Thursday, January 10, 2008

Selective quoting

I quote a lot on this blog. I see something which interests me and either just quote it and leave it at that, or offer my thoughts on it. Quoting can be a dangerous pastime, however.

Quoting out of context is the most obvious mistake, of course. I think I'm pretty fair in the way I quote people: I try very hard not to select a sentence or segment which unfairly represents them.

A greater difficulty, though, is with selective quoting, what might almost be called quoting in context. Take this quote from Nietzsche's Beyond good and evil:

146 Anyone who fights with monsters should make sure that he does not in the process become a monster himself. And when you look for a long time into an abyss, the abyss also looks into you.

Now that appeals to me. It makes me (and probably most people) think instantly of Bush and Blair. I could easily imagine myself quoting that one regularly. However, this is the aphorism immediately before that one:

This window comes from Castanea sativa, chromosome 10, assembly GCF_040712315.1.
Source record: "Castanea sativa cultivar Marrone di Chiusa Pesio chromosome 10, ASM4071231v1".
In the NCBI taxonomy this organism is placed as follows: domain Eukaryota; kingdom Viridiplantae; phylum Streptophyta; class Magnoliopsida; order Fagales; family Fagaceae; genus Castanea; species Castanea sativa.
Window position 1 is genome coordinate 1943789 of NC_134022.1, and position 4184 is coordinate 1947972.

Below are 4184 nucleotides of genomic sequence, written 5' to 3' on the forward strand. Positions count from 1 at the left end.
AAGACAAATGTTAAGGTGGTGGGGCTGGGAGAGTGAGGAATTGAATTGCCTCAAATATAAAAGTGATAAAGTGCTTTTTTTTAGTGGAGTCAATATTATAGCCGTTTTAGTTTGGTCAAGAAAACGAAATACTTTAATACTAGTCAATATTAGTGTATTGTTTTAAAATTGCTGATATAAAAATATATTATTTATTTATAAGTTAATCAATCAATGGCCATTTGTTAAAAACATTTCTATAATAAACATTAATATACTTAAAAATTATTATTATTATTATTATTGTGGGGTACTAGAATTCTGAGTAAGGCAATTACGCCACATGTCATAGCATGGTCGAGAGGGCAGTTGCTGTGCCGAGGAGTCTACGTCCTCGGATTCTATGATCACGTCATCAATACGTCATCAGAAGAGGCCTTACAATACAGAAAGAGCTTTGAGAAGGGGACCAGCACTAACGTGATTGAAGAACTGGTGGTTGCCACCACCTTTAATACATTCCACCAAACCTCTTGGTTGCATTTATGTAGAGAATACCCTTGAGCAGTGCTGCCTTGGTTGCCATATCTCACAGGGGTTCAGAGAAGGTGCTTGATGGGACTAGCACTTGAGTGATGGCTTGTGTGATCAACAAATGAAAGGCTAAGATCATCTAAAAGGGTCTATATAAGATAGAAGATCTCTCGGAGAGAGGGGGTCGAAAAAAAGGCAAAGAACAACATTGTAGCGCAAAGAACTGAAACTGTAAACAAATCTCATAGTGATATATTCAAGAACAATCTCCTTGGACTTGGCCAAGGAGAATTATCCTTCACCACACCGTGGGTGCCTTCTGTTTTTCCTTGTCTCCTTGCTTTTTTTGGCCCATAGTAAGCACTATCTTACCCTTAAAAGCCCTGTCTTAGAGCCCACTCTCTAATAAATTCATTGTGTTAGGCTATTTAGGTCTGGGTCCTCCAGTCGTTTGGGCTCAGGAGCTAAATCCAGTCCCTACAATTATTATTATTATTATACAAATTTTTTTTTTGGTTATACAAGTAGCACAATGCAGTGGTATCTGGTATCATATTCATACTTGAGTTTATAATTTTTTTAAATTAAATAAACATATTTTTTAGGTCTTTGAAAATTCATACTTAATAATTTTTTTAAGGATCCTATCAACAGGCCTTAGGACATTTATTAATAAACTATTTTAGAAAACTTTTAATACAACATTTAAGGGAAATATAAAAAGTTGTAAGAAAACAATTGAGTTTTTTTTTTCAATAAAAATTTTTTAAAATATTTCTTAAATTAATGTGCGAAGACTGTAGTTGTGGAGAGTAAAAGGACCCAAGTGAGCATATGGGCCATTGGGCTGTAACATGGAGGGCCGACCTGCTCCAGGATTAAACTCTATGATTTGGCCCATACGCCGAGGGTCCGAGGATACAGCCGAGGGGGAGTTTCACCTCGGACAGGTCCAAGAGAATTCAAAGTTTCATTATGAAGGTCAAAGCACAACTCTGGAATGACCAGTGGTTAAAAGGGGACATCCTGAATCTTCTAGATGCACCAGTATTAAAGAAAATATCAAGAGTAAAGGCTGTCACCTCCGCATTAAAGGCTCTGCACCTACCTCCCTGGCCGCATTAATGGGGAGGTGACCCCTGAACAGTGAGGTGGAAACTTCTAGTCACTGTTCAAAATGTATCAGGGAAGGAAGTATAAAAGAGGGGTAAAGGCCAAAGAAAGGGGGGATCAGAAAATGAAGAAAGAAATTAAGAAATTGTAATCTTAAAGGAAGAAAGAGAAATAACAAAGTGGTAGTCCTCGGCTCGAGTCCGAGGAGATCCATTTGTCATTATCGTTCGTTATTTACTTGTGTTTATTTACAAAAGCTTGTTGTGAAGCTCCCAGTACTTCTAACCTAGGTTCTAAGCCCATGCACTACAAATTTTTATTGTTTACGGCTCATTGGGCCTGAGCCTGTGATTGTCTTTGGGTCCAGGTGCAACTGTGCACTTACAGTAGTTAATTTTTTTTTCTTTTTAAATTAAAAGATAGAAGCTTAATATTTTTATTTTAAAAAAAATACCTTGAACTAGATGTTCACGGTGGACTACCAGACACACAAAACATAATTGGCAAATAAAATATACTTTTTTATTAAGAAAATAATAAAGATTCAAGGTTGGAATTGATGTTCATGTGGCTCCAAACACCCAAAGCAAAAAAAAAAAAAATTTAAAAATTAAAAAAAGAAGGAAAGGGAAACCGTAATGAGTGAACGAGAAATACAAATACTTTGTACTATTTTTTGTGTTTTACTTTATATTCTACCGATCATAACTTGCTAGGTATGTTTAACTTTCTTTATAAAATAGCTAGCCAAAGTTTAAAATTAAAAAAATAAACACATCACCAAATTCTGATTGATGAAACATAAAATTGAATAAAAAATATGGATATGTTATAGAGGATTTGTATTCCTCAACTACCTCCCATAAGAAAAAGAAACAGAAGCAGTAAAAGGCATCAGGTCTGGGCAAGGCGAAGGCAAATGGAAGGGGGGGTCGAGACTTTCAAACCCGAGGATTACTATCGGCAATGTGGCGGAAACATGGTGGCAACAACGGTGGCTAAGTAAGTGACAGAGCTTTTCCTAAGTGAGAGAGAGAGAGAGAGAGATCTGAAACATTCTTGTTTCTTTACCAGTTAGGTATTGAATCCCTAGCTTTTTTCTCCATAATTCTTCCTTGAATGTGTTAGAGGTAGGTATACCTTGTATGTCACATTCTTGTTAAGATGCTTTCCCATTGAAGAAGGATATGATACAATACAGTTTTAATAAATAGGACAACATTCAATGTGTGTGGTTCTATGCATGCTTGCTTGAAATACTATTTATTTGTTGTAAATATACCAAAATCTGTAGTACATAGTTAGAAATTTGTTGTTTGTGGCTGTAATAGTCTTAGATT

145 In comparing man and woman in general we can say that woman would not have the genius for finery if she did not have the instinct for the secondary role.

And the one before that:

144 When a woman has scholarly inclinations, then something is usually wrong with her sexuality. Infertility itself tends to encourage a certain masculinity of taste, for man is, if I may say so, "the infertile animal."

Those are two quotes that I could not ascribe to. And yet the one after is one that I would like to share with people. So what to do? Is it possible to just pick and choose? To consider Nietzsche a genius when he writes something I like but draw a veil over stuff I actually find objectionable? Is that not what the Nazis did when they - quite incorrectly - appropriated Nietzsche for one of their own? There are quotes aplenty from Nietzsche which are unflattering about Germany and which offer unequivocal support to Jewish people, but the Nazis only ever quoted the "superman" stuff.

It's a tricky one. I guess the answer has to be whether the objectionable quotes say anything which would make you reconsider your opinion of the favourable one: is there any sort of connection, so that the former throws a darker light on the latter? In this case I think no, so I feel justified in quoting the aphorism I like.

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